#13  It bugs me when I see people using is written ASL rather than English. Don't Deaf schools teach written English? If students need to submit any assignment, whether college essays or job applications, it is a skill they must have.

#14 It is always difficult to address why there are diverse areas within the hearing loss and deafness ones. Diversity means we are entitled to own choices and give reasons for those. The reality as the blog pointed out, is already a remit exists that recognises that diversity. However, the way that remit is used is not strictly adhering to that diversity concept and tends to attempt encompassing all. Of course those hard of hearing who do choose to learn sign language and enter deaf clubs will know what the price of that is, there is no such thing as something for free. If hearing loss already isolates to a huge degree then the prospect of some social interaction and community looks a welcome positive. 

#15 You are isolated already what's to lose? What needs to be taken into account is the life long members of those clubs had no options or very few others, they won't welcome those joining deaf clubs because nobody else will accept or include them, they aren't a 'consolation prize' for the failed acceptance by others!

#16 The reality is most clubs only exist in the city or concentrated areas of the population so outside of that choice is relative. Putting own cards on the table accepting hard of hearing lifestyles mean this doesn't include cultural deaf and signing areas. Should we not just accept the reality anyway and enhance own choices? It doesn't have to be part of or not of anything and it doesn't mean unacceptance, horses for courses. 

#17 The UK has no HI/Hard of Hearing system of support of any note, the USA version portrays Hard of Hearing with an ASL 'front' as being 'inclusive' HoH don't see it that way.  That was ATR's annoyance with the 'Deaf & HoH' remit, which the blogger claims was being widely abused, even the USA areas fail to clarify, suggesting a unity that isn't really proven at all.  Yes we all have hearing loss, but, there it tends to end.  There is no HoH 'community'.

#18 The die is cast already apart from the few who believe sign language is their own particular salvation.  The HoH prefer own ways of dealing with it.  Mostly, this will not mean going to deaf clubs or adopting sign language.  OK, these deaf have a culture, so? how is that relevant to us?   It's pointless suggesting this is 'anti-culture' or something.  The ATR blog tends to be contentious, I don't always agree with it, but if that's the only way to address issues I suppose you have to risk it.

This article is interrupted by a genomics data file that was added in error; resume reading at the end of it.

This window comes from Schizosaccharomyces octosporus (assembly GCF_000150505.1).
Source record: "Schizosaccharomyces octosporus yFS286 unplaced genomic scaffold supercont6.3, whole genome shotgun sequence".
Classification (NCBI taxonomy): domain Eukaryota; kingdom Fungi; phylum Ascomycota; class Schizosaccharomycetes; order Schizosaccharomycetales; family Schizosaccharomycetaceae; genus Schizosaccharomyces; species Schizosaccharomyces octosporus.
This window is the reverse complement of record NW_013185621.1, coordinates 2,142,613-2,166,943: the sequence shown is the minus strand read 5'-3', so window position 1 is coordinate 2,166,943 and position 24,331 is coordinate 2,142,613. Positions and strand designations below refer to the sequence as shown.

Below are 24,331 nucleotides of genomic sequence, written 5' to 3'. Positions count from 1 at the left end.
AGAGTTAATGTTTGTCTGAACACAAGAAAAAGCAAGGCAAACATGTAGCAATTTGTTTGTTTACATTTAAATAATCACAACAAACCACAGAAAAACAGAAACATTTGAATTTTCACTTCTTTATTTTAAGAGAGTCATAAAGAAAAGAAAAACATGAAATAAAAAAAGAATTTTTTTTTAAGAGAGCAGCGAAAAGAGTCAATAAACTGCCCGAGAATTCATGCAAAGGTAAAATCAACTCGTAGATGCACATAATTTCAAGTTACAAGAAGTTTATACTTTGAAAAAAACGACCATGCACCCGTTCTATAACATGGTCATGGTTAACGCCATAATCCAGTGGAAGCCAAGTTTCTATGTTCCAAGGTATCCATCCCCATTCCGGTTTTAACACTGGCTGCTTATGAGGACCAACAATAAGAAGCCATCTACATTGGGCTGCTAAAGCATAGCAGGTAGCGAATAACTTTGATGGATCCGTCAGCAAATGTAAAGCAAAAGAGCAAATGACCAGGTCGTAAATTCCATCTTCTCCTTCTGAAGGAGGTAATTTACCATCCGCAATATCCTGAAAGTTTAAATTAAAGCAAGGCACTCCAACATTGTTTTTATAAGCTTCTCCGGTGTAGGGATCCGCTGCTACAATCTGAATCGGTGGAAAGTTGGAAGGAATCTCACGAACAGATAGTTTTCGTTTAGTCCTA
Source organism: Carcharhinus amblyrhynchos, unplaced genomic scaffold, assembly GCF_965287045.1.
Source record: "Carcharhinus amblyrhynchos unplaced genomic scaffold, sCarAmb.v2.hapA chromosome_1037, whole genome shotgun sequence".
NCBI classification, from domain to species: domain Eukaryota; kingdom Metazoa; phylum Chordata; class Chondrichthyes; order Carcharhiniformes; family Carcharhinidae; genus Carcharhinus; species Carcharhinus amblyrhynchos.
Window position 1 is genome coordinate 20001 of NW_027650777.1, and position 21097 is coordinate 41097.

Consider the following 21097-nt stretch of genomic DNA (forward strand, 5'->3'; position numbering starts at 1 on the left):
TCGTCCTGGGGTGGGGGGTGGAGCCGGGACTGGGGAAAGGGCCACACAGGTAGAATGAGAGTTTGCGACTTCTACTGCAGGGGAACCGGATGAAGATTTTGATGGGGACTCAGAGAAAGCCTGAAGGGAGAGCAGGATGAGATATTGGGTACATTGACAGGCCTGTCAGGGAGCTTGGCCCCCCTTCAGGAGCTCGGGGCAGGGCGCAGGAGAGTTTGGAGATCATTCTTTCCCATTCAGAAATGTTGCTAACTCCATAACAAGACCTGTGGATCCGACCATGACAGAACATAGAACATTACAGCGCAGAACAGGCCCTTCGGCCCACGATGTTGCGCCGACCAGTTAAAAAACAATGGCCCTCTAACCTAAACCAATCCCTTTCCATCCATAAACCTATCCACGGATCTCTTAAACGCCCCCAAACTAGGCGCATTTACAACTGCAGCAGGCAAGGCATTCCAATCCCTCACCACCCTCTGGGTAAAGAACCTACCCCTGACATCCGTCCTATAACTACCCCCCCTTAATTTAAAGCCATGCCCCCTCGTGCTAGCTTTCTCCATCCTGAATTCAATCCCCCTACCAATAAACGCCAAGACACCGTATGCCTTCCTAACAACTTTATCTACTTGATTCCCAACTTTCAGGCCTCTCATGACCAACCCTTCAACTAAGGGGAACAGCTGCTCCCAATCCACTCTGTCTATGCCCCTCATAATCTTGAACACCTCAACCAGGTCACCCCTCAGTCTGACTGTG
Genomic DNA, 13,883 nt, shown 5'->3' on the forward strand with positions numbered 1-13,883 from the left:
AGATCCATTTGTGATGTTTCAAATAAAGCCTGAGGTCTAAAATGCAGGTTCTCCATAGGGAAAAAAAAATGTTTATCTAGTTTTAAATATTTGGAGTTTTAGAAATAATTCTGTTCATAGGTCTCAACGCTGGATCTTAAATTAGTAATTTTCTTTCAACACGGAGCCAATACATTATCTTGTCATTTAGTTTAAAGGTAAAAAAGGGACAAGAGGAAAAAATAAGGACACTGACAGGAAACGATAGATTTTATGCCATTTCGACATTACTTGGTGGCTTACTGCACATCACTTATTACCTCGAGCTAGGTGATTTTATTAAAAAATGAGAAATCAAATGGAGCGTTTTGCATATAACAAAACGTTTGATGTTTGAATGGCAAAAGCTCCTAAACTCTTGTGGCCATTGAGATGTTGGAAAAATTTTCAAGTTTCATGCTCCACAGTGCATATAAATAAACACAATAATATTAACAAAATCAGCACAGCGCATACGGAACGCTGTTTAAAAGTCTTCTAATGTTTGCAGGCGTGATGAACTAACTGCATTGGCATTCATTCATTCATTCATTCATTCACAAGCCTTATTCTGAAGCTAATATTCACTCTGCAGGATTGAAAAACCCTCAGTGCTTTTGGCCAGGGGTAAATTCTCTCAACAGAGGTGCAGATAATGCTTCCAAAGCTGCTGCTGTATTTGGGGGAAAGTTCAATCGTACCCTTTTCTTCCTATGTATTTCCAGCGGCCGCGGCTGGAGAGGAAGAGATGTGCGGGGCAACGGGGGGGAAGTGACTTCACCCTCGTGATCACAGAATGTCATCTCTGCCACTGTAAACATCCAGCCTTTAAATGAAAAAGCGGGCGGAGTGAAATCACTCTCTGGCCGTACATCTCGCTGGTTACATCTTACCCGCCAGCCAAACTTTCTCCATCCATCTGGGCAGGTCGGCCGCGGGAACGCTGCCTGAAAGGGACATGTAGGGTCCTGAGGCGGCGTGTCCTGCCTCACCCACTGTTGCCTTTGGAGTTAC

Wednesday, 20 March 2019

Welcoming Hard of Hearing to Deaf clubs?

 John Cradden (right) signing with Amanda Mohan   at the Deaf Village Ireland. Photograph: Cyril Byrne
A common statistic quoted by organisations working for deaf and hard of hearing people is that about one in 10 of us has a hearing loss to some degree. 

That’s a lot of people. Of course, the condition of having a hearing loss can range from very mild loss to profound deafness, with far, far more people experiencing losses at the milder end of the scale. Indeed, according to Chime, (formerly Deafhear), about 300,000 adults here have a “significant” loss (meaning moderate or greater), and only half of them have ever gone for a hearing test, never mind be prescribed hearing aids. 

By contrast, it is estimated that there are about 5,000 who use Irish sign language (ISL) as their first or preferred language, and who would tend to be predominantly – but not exclusively – profoundly deaf. It’s always struck me that, of those deaf or hard of hearing people who choose to be part of any community of people who all share a similar disability, they would gravitate to either the strong, closely-knit deaf community or one of a number of hard of hearing support groups or organisations. 

ATR Comment:  "But you DO have to learn sign language.  Statistics worldwide suggest that despite deaf signers being outnumbered 100s, or 1000s to 1 by others with a hearing loss, there has been little or no attempt to integrate with them in their clubs.  The annoyance still remains of Deaf people using the 1 in 10 stat when it does not include them to gather support for their own area where HoH are not.  The article looks more like a veiled plea to save a diminishing Deaf community by opening the doors to people, who on the face of it, would prefer not to use sign language or support deaf cultural aims or directions either.  Both areas are currently polarised by the clinical v disability approaches and as a preference, and these are the primary divisions that prevent real integration, also, HoH would prefer to reintegrate with hearing.